Costa Rica's Most Popular National Parks
In 2009, more than a million tourists visited Costa Rica’s national parks, exploring steaming volcanoes, beachfront rainforest, roaring waterfalls, and some of the world’s last remaining tropical dry forest. Listed below are the country’s top ten most visited parks, which protect and showcase Costa Rica’s countless natural wonders. If you’re short on time, our top three recommendations are Rincon de la Vieja, Tortuguero (between July and October), and Arenal Volcano; these three parks offer stunning attractions you won’t find anywhere else in the world!
Manuel Antonio Park (261,156 visitors)
Drawn by its serene white sand beaches, troops of inquisitive monkeys and oceanfront rainforest, travelers made Manuel Antonio National Park their favorite destination in 2009. The park’s easy trails will take you through luxuriant forest home to three-toed sloths, raccoons, basilisk lizards and dazzling hummingbirds. A guided tour (about $20) is the best way to maximize your wildlife watching. When you’re finished exploring, spend a few hours lounging on the park’s three secluded beaches, some of the most beautiful in the country! The park is closed on Mondays and early morning is the best time to avoid the crowds, so plan your visit accordingly.
Poas Volcano National Park (182,900 visitors)
Imagine being surrounded by cloud forest mist, the cool air perfect for a leisurely hike; suddenly, the fog clears and a beautiful, aquamarine lagoon materializes before your eyes. You’re at Poas Volcano National Park, viewing the second largest crater in the world at nearly a mile in diameter. The park is blanketed in giant ferns and poor man’s umbrella, their gargantuan leaves nearly three feet wide. Moderate hiking trails will lead you to Botos Lagoon, which resides in a now-extinct volcanic crater, and later to the park’s secluded picnic grounds. Your best chance of seeing Poas is early in the morning, although clouds roll in and out throughout the day.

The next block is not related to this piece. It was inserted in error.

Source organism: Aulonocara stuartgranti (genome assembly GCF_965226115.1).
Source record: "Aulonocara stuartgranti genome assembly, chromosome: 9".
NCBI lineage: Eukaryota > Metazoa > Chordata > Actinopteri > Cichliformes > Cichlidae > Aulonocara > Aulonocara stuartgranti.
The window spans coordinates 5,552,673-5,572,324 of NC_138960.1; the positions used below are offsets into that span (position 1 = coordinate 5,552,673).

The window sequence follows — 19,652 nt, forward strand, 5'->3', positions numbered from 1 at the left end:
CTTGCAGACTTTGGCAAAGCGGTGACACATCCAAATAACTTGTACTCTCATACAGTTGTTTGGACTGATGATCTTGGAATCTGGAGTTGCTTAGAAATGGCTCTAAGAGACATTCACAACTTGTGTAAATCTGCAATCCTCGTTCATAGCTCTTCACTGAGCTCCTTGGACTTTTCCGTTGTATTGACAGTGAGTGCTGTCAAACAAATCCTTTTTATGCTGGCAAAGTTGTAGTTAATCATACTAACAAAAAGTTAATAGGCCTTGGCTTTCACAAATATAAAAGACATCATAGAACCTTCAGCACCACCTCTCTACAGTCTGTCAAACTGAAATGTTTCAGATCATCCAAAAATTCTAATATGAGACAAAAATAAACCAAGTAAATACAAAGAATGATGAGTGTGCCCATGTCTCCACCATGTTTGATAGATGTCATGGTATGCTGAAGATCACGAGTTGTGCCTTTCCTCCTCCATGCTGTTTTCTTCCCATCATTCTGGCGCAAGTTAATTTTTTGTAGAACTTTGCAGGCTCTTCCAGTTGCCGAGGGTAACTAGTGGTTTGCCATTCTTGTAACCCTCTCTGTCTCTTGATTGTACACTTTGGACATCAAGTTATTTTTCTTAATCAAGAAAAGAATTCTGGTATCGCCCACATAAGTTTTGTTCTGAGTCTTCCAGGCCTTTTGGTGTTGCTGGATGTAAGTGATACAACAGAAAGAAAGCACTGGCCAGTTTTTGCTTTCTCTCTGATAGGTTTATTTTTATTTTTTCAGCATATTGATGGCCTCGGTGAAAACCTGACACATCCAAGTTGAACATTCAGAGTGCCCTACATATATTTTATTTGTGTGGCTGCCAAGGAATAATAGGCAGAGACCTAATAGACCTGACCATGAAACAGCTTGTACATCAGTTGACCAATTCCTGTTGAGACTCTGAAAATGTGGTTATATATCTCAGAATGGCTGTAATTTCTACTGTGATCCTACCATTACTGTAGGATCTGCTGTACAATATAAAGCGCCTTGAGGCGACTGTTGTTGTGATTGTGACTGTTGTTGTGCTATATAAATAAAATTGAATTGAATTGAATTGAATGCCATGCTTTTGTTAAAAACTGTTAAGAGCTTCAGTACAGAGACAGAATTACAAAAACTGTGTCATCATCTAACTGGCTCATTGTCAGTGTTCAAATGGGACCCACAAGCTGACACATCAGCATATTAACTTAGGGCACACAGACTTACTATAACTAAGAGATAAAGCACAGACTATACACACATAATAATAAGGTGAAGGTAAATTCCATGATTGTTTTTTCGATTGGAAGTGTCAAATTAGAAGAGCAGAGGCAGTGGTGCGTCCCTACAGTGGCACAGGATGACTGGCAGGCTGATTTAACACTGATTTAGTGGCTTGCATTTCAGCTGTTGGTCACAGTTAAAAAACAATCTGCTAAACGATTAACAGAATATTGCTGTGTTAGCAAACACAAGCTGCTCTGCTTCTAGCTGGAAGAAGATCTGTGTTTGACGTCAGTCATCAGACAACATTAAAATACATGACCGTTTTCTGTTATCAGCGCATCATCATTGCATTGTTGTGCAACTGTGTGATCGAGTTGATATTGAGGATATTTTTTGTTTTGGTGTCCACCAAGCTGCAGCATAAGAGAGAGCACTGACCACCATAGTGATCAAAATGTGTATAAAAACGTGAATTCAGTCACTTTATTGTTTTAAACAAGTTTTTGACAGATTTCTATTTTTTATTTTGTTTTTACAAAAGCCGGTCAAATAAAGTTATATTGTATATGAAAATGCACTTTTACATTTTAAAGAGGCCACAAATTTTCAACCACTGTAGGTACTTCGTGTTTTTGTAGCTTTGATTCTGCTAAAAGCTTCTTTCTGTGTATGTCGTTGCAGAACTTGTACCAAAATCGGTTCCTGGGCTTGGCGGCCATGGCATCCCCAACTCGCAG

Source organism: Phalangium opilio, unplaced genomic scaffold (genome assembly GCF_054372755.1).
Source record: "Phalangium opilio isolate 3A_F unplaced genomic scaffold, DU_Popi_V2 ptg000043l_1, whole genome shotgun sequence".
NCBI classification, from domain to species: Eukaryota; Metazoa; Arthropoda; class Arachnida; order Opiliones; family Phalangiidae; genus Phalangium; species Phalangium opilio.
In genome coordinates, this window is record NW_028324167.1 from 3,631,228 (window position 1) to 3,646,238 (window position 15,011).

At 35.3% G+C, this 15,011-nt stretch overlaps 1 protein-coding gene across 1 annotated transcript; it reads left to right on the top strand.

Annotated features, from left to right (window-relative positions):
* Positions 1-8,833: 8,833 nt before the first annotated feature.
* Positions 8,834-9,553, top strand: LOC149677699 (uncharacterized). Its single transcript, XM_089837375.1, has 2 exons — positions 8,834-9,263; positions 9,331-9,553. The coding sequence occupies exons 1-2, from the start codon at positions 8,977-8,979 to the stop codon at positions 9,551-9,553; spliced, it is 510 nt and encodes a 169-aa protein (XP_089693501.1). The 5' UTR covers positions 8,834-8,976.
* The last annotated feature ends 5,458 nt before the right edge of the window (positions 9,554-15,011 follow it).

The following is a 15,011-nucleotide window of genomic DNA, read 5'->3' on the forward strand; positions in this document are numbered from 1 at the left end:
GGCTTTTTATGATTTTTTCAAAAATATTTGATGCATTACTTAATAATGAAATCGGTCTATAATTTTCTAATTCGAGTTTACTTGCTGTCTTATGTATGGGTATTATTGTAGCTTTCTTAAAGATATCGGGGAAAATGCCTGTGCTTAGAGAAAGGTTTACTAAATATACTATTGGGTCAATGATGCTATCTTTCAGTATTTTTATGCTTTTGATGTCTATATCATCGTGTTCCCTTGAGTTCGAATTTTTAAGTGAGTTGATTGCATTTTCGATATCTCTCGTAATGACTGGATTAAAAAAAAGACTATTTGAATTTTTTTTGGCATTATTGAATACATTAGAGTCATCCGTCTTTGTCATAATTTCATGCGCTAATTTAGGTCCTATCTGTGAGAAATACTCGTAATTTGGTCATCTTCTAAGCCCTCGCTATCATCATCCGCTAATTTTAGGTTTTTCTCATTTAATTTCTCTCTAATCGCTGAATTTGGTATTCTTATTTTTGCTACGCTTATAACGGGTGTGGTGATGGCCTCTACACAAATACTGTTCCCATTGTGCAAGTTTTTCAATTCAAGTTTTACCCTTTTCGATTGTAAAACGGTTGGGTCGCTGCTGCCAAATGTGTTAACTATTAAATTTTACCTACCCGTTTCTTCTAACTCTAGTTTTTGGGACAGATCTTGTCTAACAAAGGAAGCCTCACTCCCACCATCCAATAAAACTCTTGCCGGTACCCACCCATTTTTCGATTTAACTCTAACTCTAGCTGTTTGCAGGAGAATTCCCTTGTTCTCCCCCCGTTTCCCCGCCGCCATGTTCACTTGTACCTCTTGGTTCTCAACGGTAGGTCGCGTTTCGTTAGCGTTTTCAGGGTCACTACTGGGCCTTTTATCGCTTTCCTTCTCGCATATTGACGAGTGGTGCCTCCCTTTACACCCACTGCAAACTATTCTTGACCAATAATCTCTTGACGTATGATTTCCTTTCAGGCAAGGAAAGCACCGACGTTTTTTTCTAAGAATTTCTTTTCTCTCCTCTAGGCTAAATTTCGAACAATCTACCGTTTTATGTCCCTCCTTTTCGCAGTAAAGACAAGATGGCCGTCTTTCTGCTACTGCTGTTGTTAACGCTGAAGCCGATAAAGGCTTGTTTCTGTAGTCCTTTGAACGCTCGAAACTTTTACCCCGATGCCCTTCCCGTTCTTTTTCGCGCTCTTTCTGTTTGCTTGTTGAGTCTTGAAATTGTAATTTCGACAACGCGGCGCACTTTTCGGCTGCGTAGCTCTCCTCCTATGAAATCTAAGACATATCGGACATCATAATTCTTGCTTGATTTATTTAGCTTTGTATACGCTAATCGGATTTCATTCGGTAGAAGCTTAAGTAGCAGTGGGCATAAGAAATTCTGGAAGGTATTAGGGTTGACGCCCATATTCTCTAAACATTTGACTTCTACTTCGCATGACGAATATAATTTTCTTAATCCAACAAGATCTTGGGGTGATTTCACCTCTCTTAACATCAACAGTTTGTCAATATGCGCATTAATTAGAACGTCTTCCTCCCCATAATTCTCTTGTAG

Irazu Volcano National Park (170,441 visitors)
If you’ve ever wanted to stand on top of the world, be sure to visit Irazu Volcano National Park. Home to Costa Rica’s tallest volcano, the park is located 11,260 feet above sea level. On a clear day, you’ll be treated to views of both the Pacific Ocean and Caribbean Sea – plus you’ll enjoy a front-row seat to Irazu’s principal crater, which is usually filled with lime green water. The surrounding terrain is otherworldly, resembling a moonscape with huge expanses coated in black ash. Temperatures hover around 45-55 ºF, and strong winds are common, so be sure to bring a sweater!
Tortuguero Area (113,532 visitors)
Featuring a winding set of interwoven river canals, Tortuguero National Park and Barra del Colorado Wildlife Refuge form the extraordinary Tortuguero Conservation Area. This north Caribbean region hosts a huge variety of terrestrial and marine life including sloths, basilisk (Jesus Christ) lizards, howler monkeys, river turtles, and myriad waterfowl such as tiger herons, osprey eagles, and egrets. While Barra del Colorado is known for its fabulous tarpon fishing, Tortuguero is most famous as a nesting site for four species of threatened sea turtle. Turtle season runs from March through October, but you’re most likely to spot a nesting mother between July and October, when large numbers of green sea turtles arrive in the area.
Ballena National Marine Park (93,344 visitors)